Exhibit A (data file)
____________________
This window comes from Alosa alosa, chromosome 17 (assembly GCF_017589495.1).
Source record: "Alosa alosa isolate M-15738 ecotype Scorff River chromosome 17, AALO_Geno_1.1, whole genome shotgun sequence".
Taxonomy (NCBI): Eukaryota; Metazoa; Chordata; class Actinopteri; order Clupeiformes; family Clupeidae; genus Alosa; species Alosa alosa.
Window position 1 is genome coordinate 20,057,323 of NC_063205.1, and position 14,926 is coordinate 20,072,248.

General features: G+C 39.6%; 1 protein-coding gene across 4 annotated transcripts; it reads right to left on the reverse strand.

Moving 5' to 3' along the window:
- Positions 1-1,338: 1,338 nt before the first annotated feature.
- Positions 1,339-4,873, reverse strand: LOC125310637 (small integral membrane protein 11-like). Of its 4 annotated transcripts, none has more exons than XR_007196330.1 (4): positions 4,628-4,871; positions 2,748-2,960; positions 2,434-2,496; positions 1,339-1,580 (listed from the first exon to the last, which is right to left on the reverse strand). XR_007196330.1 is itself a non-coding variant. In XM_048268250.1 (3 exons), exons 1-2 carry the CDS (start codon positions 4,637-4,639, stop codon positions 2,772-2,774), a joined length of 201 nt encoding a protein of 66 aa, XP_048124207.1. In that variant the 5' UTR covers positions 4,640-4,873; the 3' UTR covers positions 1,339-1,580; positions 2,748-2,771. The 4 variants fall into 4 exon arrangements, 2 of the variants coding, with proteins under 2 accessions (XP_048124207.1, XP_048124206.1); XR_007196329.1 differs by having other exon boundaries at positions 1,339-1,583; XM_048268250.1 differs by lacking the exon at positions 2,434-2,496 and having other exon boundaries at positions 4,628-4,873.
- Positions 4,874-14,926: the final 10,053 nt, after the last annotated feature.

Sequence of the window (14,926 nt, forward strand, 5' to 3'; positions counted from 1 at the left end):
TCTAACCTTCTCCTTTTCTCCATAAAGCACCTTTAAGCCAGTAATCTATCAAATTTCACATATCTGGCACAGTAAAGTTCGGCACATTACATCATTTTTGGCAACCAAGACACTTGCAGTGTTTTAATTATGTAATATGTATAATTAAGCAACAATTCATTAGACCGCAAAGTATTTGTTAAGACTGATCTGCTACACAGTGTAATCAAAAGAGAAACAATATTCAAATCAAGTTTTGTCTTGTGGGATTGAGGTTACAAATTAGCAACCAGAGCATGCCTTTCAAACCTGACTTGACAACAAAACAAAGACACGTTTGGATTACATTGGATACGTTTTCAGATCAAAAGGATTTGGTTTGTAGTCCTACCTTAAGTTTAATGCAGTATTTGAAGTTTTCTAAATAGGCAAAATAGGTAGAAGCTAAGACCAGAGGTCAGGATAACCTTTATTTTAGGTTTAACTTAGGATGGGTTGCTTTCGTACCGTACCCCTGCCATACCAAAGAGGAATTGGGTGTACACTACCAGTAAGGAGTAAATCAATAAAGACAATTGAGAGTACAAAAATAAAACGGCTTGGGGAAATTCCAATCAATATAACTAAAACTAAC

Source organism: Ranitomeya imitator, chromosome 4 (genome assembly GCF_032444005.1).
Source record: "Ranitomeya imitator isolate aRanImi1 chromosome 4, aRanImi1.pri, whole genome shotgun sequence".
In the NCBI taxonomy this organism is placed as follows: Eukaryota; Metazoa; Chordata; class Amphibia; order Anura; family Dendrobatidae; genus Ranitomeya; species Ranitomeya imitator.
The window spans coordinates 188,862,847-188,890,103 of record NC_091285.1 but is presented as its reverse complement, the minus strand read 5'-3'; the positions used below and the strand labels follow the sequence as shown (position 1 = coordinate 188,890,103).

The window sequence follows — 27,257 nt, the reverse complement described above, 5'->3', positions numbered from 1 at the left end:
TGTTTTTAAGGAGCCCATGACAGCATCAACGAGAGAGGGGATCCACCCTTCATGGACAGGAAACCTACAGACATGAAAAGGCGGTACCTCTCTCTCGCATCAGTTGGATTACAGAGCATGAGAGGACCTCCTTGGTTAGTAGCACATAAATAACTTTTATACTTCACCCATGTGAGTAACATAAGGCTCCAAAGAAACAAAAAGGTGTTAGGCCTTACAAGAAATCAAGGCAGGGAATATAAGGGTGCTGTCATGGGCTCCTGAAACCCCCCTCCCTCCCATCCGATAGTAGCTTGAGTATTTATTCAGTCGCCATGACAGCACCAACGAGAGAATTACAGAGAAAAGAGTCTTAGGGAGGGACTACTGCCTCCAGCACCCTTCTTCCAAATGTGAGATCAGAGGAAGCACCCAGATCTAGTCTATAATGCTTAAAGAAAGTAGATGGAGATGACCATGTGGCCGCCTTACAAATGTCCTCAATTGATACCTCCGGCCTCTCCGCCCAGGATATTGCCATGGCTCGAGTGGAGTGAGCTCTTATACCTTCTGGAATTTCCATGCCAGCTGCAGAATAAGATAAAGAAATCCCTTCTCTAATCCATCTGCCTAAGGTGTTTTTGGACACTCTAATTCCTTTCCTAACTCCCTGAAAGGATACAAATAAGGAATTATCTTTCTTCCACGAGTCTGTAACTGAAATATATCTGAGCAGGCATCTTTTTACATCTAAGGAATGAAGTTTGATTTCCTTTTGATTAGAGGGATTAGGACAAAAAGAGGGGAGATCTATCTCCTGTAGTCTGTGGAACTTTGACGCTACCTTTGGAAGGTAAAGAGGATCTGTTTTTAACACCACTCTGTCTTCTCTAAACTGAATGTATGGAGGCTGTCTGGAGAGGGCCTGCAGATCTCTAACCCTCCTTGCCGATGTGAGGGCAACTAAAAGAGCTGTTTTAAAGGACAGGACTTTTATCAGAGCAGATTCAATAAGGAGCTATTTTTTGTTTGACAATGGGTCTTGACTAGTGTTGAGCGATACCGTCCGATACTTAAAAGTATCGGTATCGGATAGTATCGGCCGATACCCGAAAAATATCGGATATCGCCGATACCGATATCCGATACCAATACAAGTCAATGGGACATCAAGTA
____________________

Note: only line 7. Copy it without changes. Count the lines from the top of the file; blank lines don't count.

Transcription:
- Positions 1-1,338: 1,338 nt before the first annotated feature.